In the larger context of the business, two important trends continued in 2018: the strong growth in parcels and the significant decline in mail volumes.
Pay equity is a basic human right and any pay disparity on the basis of gender is unacceptable to Canada Post. Canada Post and the Canadian Union of Postal Workers (CUPW) agreed to use arbitration to resolve pay equity for Rural and Suburban Mail Carriers in 2016. In 2018, the arbitrator’s final ruling resulted in significant pay and benefit improvements retroactive to 2016. In 2018, resolving pay equity cost an estimated $420 million, of which $280 million related to previous years. Going forward, Canada Post estimates the changes will cost $140 million a year.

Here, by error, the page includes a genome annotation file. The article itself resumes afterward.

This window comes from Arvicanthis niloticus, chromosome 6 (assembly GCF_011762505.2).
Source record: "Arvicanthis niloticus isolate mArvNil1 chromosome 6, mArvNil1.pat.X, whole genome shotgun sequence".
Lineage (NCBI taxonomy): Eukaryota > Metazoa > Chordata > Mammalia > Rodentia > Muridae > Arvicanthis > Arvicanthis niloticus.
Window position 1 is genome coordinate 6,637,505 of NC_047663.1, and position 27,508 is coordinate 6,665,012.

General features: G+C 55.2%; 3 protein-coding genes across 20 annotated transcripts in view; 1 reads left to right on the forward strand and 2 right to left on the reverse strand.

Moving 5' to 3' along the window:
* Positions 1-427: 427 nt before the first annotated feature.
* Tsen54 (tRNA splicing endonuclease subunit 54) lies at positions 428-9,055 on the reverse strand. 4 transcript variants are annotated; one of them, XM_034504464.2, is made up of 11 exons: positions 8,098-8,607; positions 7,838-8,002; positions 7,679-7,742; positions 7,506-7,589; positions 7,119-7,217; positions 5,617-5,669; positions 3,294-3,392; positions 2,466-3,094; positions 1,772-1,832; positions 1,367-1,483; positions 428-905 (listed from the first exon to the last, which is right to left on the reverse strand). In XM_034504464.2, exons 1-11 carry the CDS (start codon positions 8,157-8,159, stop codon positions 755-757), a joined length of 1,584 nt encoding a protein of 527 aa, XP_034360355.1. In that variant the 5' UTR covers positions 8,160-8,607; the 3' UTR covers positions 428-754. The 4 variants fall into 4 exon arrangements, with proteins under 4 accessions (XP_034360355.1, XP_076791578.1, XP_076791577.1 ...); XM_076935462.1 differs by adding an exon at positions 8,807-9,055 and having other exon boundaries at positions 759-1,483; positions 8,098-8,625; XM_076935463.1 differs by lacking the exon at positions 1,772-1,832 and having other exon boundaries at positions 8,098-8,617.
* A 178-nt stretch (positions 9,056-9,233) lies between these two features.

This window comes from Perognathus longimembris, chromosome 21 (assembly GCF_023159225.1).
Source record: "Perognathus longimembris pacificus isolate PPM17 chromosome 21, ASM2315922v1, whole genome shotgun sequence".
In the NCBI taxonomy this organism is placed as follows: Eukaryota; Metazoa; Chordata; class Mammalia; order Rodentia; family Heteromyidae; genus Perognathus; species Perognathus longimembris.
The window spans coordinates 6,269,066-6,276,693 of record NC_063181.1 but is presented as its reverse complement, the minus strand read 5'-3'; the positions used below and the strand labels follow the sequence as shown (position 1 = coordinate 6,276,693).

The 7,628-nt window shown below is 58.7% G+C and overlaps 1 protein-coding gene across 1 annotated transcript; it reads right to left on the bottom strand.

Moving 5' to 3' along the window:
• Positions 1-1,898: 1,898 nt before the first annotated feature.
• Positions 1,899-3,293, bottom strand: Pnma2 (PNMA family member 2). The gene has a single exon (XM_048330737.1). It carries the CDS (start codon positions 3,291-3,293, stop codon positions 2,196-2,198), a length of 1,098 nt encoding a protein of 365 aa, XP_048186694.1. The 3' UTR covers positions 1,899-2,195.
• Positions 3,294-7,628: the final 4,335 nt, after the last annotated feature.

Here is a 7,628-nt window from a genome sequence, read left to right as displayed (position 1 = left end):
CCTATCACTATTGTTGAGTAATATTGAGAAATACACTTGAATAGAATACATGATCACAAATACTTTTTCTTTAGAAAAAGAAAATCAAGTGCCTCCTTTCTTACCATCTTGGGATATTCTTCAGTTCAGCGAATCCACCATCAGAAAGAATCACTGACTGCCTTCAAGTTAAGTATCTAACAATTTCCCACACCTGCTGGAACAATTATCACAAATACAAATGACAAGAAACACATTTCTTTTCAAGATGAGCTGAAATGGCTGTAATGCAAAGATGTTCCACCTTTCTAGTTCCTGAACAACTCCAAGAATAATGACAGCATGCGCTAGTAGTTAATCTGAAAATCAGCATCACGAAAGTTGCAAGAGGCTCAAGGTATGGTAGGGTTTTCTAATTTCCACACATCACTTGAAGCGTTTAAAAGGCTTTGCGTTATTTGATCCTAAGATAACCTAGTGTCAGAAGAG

Several months of negotiations with CUPW toward new collective agreements created uncertainty for customers, followed by rotating strikes from October 22 to November 27. As a result, some customers found alternatives to using Canada Post. This reduced volumes in the fourth quarter and created an estimated revenue shortfall of $195 million, which resulted in an estimated $135 million net impact to the loss before tax in 2018.
The ongoing decline in letters, bills and statements caused Transaction Mail revenue to fall by 5.5 per cent or $151 million compared to 2017.1
Despite the disappointing outcome to a difficult year, the 2018 results confirm the strength of Canada Post’s core strategy: to grow the business by being Canada’s parcel delivery leader. Canada Post’s revenue from its Parcels business grew significantly in 2018, and exceeded $2.5 billion. Parcels generated 38 per cent of the segment’s revenue in 2018, compared to 34 per cent in 2017 and only 21 per cent in 2011.
Source: Canada Post